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Popular Theatre and Political Utopia in France, 1870—1940

Active Citizens

  • Jessica Wardhaugh

Part of the Palgrave Studies in Theatre and Performance History book series (PSTPH)

Table of contents

  1. Front Matter
    Pages i-xvi
  2. Jessica Wardhaugh
    Pages 1-22
  3. Jessica Wardhaugh
    Pages 313-320
  4. Back Matter
    Pages 321-357

About this book

Introduction

This book is the first study of popular theatre in France from left to right, exploring how theatre shapes political acts, ideals, and communities in the modern world. As the French found innovative ways of imagining culture and politics in the age of the masses, popular theatre became central to the republican project of using art to create citizens, using secular spaces for the experience of civic communion. But while state projects often faltered in finding playwrights, locations, and audiences, popular theatre flourished on the political and geographical peripheries. Drawing on extensive archival research, this book illuminates lost worlds of political conviviality, from anarchist communes and clandestine agit-prop drama to royalist street politics and right-wing mass spectacle. It reveals new connections between French initiatives and their European counterparts, and demonstrates the enduring strength of radical communities in shaping political ideals and engagement.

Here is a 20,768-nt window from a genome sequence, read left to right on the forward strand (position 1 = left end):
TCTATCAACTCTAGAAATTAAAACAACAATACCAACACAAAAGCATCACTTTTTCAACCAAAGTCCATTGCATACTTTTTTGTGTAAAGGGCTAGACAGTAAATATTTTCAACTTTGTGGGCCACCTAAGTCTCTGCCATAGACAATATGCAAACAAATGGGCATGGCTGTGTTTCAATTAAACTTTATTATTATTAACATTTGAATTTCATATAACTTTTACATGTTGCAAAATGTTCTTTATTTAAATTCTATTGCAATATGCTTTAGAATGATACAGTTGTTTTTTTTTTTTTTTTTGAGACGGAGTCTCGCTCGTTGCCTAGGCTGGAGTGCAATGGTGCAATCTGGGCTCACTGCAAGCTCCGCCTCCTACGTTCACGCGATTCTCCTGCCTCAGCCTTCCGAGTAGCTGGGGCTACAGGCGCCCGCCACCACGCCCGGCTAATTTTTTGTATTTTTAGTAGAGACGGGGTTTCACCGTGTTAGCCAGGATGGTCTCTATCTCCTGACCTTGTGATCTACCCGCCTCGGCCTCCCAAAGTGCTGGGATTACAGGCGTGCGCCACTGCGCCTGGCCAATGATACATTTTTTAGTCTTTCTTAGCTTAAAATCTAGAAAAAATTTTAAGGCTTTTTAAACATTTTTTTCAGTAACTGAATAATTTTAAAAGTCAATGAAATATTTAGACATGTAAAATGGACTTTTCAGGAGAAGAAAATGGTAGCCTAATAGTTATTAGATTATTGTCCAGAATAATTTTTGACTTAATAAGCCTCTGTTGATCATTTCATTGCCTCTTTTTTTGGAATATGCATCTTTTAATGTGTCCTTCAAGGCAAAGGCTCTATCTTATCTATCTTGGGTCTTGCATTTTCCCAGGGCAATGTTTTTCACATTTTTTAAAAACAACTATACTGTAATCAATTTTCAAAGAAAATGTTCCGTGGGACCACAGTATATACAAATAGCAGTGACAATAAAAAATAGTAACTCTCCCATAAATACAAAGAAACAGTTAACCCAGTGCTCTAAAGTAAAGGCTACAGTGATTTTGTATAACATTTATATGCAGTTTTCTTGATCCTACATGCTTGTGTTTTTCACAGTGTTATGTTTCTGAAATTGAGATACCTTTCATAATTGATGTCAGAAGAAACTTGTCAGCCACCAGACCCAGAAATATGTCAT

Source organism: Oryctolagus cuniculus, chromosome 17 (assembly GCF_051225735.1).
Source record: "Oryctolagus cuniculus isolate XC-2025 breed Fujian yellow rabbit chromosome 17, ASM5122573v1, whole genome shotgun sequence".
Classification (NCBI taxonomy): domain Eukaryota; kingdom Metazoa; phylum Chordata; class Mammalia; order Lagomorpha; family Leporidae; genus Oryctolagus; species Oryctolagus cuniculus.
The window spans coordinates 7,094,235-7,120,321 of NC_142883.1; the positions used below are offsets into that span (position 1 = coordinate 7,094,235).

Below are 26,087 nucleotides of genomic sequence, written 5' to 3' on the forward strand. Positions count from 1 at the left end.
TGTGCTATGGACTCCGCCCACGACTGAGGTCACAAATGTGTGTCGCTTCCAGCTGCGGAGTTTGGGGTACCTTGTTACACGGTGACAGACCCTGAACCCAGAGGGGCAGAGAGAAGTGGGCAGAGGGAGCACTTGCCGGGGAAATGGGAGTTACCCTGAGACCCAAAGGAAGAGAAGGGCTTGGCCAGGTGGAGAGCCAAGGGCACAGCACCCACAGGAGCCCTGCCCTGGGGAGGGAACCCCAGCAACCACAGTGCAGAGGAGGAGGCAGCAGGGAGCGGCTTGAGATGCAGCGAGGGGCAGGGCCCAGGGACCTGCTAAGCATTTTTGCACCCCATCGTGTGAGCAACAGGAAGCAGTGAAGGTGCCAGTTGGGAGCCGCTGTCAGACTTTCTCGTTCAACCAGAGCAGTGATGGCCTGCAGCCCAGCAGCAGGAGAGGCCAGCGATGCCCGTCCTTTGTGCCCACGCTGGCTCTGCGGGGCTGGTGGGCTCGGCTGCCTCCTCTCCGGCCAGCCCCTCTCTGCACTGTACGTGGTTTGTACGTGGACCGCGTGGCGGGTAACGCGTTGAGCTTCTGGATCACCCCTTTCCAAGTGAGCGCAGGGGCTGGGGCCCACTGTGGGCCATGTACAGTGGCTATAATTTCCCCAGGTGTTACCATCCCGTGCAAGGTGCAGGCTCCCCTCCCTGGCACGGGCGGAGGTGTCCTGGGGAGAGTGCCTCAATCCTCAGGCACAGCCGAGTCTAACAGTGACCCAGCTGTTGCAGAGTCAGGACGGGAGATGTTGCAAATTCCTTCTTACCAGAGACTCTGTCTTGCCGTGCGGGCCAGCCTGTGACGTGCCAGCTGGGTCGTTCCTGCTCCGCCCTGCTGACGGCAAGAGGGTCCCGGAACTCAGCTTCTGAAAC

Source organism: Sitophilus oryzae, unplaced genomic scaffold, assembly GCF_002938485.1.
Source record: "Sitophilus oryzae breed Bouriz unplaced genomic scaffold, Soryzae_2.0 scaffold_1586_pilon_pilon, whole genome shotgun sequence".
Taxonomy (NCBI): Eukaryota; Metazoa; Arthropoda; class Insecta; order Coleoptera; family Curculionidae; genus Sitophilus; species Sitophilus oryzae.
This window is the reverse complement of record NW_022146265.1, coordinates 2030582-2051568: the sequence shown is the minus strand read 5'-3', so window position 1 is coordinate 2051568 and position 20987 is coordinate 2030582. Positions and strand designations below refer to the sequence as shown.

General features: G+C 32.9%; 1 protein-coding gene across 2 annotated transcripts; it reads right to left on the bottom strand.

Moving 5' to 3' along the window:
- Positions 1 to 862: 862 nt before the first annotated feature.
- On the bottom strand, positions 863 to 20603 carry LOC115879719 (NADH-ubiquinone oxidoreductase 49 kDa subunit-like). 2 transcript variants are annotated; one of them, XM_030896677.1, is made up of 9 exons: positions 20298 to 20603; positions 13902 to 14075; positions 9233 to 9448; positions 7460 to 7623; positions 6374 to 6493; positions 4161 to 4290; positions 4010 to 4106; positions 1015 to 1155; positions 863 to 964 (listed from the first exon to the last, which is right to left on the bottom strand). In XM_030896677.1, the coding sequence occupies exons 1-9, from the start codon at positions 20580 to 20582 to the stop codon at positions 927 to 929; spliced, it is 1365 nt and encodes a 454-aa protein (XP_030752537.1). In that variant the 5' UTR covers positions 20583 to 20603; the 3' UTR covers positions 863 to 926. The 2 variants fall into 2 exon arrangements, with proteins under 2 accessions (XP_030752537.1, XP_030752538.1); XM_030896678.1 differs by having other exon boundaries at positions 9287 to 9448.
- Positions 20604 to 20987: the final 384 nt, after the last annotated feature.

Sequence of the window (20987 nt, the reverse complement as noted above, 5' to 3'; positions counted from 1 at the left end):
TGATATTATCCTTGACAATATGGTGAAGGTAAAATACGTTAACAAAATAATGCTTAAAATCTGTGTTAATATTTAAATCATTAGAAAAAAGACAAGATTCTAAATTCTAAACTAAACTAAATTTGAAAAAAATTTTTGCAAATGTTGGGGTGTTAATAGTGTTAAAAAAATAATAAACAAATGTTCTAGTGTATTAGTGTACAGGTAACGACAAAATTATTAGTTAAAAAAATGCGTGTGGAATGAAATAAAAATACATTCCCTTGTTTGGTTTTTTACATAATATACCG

Keywords

History of French popular theatre Politics, theatre, and utopia State education Popular music Théâtre National Populaire Theatre in the provinces Breton plays Pierre Corneille Henri Ghéon Léon Chancerel Catholic popular theatre Anarchist theatre The Belle Époque Théâtre d’Art Social Théâtre Civique Romain Rolland Commemoration of the First World War Théâtre de la Révolution

Authors and affiliations

  • Jessica Wardhaugh
    • 1
  1. 1.University of WarwickCoventryUnited Kingdom

Bibliographic information